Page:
Most businesses are forced to think about efficiency. The elimination of waste not only improves the bottom line but typically makes the general work atmosphere better for everyone. Better-organized tasks yield better results. But there are limits to this penchant for tighter organization that need to be respected.
The story goes that a particular efficiency expert closed his lecture to a group of employees with a warning. Dont attempt these task-organizing tips at home, he said. They only apply to the workplace.
One worker was intrigued. During the question-and-answer time, he raised his hand. Why shouldnt we apply these things at home? he asked.
With a bit of a blush on his face and some obvious discomfort with the question, he shuffled his feet and cleared his throat. My warning is rooted in my personal experience, he began. I did a study of my wifes routine for fixing breakfast. She made a lot of trips between the refrigerator and the stove, the table and the cabinets. And often she was carrying only one item.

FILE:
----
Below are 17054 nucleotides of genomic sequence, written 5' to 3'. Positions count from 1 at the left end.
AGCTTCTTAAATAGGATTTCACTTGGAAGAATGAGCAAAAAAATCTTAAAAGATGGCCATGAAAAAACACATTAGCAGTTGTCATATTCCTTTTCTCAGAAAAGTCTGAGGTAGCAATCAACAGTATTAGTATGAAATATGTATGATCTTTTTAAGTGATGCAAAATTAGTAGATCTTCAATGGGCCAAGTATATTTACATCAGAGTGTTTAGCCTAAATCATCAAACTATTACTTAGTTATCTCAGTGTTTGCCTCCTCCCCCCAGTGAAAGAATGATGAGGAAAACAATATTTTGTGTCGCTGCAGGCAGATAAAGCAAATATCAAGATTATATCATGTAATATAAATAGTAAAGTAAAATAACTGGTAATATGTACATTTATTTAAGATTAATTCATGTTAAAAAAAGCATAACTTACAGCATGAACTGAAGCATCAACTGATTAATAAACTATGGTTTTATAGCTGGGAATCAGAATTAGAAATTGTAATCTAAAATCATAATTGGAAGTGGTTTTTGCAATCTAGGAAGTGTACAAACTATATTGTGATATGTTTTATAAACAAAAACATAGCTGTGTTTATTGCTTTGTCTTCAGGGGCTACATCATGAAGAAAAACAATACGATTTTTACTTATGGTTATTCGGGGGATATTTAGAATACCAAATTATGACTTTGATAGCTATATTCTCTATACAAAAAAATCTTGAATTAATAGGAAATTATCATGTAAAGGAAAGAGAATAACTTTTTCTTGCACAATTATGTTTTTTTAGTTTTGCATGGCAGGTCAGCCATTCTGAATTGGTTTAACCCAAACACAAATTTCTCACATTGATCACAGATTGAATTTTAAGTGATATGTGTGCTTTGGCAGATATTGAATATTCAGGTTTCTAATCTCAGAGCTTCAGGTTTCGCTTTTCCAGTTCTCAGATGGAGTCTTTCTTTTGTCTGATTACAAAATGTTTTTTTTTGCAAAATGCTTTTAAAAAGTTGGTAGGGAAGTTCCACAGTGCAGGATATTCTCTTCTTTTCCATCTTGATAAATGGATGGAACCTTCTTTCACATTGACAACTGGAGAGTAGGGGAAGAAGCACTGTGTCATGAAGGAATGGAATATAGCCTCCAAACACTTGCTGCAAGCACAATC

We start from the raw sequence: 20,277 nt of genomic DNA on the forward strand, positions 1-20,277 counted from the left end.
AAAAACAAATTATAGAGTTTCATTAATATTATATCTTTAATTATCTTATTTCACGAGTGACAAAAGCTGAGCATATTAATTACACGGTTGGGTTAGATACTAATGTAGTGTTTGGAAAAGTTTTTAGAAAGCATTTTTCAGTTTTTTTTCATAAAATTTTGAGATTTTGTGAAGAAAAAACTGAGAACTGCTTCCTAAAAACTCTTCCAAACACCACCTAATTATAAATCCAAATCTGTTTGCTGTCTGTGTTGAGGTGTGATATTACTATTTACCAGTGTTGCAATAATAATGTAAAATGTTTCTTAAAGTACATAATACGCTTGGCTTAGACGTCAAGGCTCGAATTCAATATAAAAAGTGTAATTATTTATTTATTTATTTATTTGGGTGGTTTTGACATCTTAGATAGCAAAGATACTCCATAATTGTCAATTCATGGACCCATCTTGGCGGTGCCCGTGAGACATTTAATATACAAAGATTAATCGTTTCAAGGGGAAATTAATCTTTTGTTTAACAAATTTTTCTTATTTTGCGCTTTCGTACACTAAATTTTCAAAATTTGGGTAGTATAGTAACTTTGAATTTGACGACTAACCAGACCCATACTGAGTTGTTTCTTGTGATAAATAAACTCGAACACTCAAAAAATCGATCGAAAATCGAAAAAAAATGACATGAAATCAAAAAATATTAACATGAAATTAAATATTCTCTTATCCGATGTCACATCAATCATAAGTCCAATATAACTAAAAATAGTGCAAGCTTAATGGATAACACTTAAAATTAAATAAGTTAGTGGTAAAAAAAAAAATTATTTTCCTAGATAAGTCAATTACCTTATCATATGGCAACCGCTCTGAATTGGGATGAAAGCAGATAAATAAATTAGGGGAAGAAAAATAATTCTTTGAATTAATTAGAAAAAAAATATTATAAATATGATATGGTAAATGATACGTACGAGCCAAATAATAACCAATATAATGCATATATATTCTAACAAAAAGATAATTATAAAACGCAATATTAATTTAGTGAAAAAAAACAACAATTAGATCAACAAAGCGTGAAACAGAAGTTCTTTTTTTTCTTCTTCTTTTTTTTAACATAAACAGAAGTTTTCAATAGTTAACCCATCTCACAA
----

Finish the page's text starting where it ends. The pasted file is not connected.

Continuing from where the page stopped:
Finally, I told her what I had discovered by applying my workplace skills to her methods. Honey, why dont you try carrying several things at once? was the only suggestion I gave her. It seemed to make a lot of sense to me.
Well, the questioner asked, did it work? Did it save time?
Yes, the expert said. It used to take her twenty minutes to get my breakfast. Now I know how to get my own in seven.
It seemed to make a lot of sense to me.
What about you? Did you ever discover that some tried-and-true methods of the office, factory, or store dont quite cut it at home? Families are built on relationships, not efficiency. Love and trust are the cement of those connections, not good management. And the same is true of healthy churches, for the role of their leaders is not to make them look more business-like but more Christ-like.
Your workplace may require you to schedule, regiment, and monitor others. The people you love most simply need to know how precious they are to you. If you understand that God has accepted you with all your foibles and flaws, you need to realize that you are imitating him when you grant that grace to others.
© 2000, Rubel Shelly. Used by permission. From Rubel Shelly's "FAX of Life" printed each Tuesday. See Faith Matters for previous issues of the "FAX of Life."